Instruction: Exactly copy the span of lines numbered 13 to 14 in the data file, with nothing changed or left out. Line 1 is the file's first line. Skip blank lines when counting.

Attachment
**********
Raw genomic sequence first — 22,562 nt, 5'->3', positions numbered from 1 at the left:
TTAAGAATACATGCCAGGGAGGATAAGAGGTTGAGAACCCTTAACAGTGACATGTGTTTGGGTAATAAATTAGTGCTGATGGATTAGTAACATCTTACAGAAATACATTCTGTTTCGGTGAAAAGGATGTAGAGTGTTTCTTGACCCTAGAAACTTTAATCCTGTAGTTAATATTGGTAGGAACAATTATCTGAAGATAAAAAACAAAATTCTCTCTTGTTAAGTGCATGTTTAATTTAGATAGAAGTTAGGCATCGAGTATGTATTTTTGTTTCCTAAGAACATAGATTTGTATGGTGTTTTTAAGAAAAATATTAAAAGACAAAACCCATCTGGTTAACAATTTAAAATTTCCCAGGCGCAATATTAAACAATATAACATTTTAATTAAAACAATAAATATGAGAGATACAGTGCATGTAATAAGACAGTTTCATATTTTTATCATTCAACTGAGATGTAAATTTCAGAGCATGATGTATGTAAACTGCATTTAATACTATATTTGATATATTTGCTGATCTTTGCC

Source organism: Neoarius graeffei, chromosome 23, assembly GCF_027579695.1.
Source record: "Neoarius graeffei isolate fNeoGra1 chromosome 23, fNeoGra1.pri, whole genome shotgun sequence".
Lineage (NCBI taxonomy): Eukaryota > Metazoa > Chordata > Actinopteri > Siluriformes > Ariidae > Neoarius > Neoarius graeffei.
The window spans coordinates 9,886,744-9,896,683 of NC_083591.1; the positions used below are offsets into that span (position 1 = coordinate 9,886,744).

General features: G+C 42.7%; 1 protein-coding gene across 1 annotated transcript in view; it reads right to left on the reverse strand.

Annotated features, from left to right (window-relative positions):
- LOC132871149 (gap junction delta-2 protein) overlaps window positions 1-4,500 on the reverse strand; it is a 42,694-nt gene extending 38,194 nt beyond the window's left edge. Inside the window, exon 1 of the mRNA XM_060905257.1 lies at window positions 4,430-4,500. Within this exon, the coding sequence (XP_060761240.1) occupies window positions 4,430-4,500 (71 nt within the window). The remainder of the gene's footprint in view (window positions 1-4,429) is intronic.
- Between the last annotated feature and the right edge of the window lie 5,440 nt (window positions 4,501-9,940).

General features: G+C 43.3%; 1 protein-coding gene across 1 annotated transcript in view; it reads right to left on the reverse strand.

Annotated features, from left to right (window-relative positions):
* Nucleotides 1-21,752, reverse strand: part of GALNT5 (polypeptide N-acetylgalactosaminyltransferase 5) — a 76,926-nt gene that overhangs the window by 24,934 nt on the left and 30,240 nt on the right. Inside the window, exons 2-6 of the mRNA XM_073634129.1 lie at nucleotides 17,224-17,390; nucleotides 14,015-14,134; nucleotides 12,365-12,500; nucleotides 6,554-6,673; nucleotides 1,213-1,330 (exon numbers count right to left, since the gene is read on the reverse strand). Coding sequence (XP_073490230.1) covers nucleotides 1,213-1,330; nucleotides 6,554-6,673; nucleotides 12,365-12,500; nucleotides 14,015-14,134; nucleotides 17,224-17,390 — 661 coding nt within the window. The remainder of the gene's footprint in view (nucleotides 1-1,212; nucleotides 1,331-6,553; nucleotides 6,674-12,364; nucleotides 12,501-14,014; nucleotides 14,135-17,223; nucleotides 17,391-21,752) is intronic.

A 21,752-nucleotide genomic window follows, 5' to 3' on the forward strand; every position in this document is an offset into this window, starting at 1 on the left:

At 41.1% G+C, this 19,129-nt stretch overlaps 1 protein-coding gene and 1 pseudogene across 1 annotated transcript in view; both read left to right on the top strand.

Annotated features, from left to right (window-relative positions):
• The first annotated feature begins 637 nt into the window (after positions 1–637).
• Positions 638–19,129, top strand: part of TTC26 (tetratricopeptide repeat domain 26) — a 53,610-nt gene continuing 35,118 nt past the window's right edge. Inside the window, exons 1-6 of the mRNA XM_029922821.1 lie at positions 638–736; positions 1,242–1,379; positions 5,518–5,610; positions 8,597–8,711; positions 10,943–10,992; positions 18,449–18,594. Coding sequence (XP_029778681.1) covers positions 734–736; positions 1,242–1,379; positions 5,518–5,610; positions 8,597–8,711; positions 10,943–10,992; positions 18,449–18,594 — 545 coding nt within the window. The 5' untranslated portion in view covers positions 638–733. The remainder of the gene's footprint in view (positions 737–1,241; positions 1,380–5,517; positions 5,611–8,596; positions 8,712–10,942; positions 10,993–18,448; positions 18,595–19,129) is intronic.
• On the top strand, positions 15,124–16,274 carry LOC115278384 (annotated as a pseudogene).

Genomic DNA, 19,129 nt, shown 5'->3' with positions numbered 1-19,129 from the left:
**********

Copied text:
* Nucleotides 1-21,752, reverse strand: part of GALNT5 (polypeptide N-acetylgalactosaminyltransferase 5) — a 76,926-nt gene that overhangs the window by 24,934 nt on the left and 30,240 nt on the right. Inside the window, exons 2-6 of the mRNA XM_073634129.1 lie at nucleotides 17,224-17,390; nucleotides 14,015-14,134; nucleotides 12,365-12,500; nucleotides 6,554-6,673; nucleotides 1,213-1,330 (exon numbers count right to left, since the gene is read on the reverse strand). Coding sequence (XP_073490230.1) covers nucleotides 1,213-1,330; nucleotides 6,554-6,673; nucleotides 12,365-12,500; nucleotides 14,015-14,134; nucleotides 17,224-17,390 — 661 coding nt within the window. The remainder of the gene's footprint in view (nucleotides 1-1,212; nucleotides 1,331-6,553; nucleotides 6,674-12,364; nucleotides 12,501-14,014; nucleotides 14,135-17,223; nucleotides 17,391-21,752) is intronic.

A 21,752-nucleotide genomic window follows, 5' to 3' on the forward strand; every position in this document is an offset into this window, starting at 1 on the left: